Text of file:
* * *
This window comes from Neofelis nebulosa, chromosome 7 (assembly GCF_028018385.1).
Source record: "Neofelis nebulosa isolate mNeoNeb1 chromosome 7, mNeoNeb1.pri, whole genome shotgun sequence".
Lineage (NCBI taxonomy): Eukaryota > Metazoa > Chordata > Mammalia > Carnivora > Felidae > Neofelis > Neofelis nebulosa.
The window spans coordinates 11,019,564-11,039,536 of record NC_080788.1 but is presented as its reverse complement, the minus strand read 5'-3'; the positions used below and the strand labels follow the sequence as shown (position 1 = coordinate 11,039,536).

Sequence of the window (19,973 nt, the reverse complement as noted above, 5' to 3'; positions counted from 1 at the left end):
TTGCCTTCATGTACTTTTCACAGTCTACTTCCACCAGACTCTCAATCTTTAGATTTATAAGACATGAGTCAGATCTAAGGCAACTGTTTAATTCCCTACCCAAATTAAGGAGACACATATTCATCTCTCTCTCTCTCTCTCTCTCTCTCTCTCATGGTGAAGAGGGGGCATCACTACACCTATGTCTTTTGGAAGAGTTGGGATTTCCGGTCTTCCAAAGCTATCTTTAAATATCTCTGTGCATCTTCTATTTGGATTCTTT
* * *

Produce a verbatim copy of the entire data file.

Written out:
This window comes from Neofelis nebulosa, chromosome 7 (assembly GCF_028018385.1).
Source record: "Neofelis nebulosa isolate mNeoNeb1 chromosome 7, mNeoNeb1.pri, whole genome shotgun sequence".
Lineage (NCBI taxonomy): Eukaryota > Metazoa > Chordata > Mammalia > Carnivora > Felidae > Neofelis > Neofelis nebulosa.
The window spans coordinates 11,019,564-11,039,536 of record NC_080788.1 but is presented as its reverse complement, the minus strand read 5'-3'; the positions used below and the strand labels follow the sequence as shown (position 1 = coordinate 11,039,536).

Sequence of the window (19,973 nt, the reverse complement as noted above, 5' to 3'; positions counted from 1 at the left end):
TTGCCTTCATGTACTTTTCACAGTCTACTTCCACCAGACTCTCAATCTTTAGATTTATAAGACATGAGTCAGATCTAAGGCAACTGTTTAATTCCCTACCCAAATTAAGGAGACACATATTCATCTCTCTCTCTCTCTCTCTCTCTCTCTCTCATGGTGAAGAGGGGGCATCACTACACCTATGTCTTTTGGAAGAGTTGGGATTTCCGGTCTTCCAAAGCTATCTTTAAATATCTCTGTGCATCTTCTATTTGGATTCTTT